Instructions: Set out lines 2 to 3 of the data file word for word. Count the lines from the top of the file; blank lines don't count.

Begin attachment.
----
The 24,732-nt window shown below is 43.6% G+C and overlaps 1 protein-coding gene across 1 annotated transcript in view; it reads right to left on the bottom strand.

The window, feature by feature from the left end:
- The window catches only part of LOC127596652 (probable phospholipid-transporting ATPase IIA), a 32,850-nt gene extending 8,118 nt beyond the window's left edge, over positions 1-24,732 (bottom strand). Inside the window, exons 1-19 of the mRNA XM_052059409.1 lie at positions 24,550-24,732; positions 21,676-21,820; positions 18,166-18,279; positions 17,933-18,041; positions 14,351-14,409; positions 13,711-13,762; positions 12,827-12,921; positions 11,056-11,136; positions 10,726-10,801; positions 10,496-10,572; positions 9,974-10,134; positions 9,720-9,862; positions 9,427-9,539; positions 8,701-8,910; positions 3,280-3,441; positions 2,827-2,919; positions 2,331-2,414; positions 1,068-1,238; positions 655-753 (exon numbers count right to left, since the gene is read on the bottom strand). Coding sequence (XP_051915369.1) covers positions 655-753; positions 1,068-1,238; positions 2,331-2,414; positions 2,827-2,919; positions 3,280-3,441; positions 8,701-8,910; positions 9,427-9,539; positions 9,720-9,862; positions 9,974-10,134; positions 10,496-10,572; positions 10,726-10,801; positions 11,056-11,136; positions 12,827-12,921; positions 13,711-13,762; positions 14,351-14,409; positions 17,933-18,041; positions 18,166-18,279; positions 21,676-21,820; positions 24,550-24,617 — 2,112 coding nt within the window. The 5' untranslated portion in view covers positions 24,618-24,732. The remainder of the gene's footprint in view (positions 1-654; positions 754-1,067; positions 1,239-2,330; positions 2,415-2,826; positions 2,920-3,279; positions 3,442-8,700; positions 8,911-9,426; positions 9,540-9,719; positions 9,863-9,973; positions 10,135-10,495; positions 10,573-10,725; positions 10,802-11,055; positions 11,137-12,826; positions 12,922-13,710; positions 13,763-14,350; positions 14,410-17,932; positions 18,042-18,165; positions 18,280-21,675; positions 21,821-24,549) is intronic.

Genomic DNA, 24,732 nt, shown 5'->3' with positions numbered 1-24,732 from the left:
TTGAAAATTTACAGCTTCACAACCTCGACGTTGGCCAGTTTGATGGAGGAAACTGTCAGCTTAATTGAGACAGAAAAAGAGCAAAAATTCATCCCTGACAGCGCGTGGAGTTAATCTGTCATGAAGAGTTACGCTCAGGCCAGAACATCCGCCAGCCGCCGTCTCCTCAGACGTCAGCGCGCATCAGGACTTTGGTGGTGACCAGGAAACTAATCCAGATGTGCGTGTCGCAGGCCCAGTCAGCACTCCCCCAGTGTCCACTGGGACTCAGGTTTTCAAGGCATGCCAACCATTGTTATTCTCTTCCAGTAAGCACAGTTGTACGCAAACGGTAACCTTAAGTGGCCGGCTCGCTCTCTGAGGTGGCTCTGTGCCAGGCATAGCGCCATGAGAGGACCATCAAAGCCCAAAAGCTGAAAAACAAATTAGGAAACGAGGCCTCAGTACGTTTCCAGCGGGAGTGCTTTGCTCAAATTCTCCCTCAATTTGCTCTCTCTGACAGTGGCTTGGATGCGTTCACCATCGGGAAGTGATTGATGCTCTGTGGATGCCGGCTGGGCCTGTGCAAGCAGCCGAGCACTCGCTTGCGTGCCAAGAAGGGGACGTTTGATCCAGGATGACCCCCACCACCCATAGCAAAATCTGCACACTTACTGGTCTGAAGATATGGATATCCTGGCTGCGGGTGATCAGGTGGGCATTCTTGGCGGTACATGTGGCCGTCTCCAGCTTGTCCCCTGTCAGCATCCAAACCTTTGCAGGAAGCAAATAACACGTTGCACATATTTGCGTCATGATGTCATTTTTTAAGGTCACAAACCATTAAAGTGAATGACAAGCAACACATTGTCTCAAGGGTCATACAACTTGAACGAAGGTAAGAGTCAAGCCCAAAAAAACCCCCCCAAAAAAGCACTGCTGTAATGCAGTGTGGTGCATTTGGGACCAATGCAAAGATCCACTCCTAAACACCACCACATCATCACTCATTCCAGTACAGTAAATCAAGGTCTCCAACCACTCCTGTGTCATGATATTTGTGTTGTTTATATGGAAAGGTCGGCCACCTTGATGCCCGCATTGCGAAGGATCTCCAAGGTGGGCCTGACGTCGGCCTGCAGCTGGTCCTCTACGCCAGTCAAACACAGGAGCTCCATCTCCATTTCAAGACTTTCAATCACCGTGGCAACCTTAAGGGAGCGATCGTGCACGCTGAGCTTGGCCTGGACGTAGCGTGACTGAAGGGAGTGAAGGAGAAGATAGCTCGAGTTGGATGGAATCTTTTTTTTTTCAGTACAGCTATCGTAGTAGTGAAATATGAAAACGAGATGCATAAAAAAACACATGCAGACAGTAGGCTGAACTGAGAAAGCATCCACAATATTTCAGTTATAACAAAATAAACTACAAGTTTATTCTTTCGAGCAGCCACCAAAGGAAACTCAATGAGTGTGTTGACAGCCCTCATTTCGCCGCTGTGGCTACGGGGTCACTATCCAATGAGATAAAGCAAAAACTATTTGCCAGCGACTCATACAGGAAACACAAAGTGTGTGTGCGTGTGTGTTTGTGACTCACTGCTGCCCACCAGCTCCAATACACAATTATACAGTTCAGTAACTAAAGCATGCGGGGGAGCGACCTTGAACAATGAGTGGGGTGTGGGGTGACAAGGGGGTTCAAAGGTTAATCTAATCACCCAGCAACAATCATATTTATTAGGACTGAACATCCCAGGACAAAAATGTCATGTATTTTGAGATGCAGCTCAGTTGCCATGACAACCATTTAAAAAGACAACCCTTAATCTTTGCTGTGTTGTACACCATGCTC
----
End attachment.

The window, feature by feature from the left end:
- The window catches only part of LOC127596652 (probable phospholipid-transporting ATPase IIA), a 32,850-nt gene extending 8,118 nt beyond the window's left edge, over positions 1-24,732 (bottom strand). Inside the window, exons 1-19 of the mRNA XM_052059409.1 lie at positions 24,550-24,732; positions 21,676-21,820; positions 18,166-18,279; positions 17,933-18,041; positions 14,351-14,409; positions 13,711-13,762; positions 12,827-12,921; positions 11,056-11,136; positions 10,726-10,801; positions 10,496-10,572; positions 9,974-10,134; positions 9,720-9,862; positions 9,427-9,539; positions 8,701-8,910; positions 3,280-3,441; positions 2,827-2,919; positions 2,331-2,414; positions 1,068-1,238; positions 655-753 (exon numbers count right to left, since the gene is read on the bottom strand). Coding sequence (XP_051915369.1) covers positions 655-753; positions 1,068-1,238; positions 2,331-2,414; positions 2,827-2,919; positions 3,280-3,441; positions 8,701-8,910; positions 9,427-9,539; positions 9,720-9,862; positions 9,974-10,134; positions 10,496-10,572; positions 10,726-10,801; positions 11,056-11,136; positions 12,827-12,921; positions 13,711-13,762; positions 14,351-14,409; positions 17,933-18,041; positions 18,166-18,279; positions 21,676-21,820; positions 24,550-24,617 — 2,112 coding nt within the window. The 5' untranslated portion in view covers positions 24,618-24,732. The remainder of the gene's footprint in view (positions 1-654; positions 754-1,067; positions 1,239-2,330; positions 2,415-2,826; positions 2,920-3,279; positions 3,442-8,700; positions 8,911-9,426; positions 9,540-9,719; positions 9,863-9,973; positions 10,135-10,495; positions 10,573-10,725; positions 10,802-11,055; positions 11,137-12,826; positions 12,922-13,710; positions 13,763-14,350; positions 14,410-17,932; positions 18,042-18,165; positions 18,280-21,675; positions 21,821-24,549) is intronic.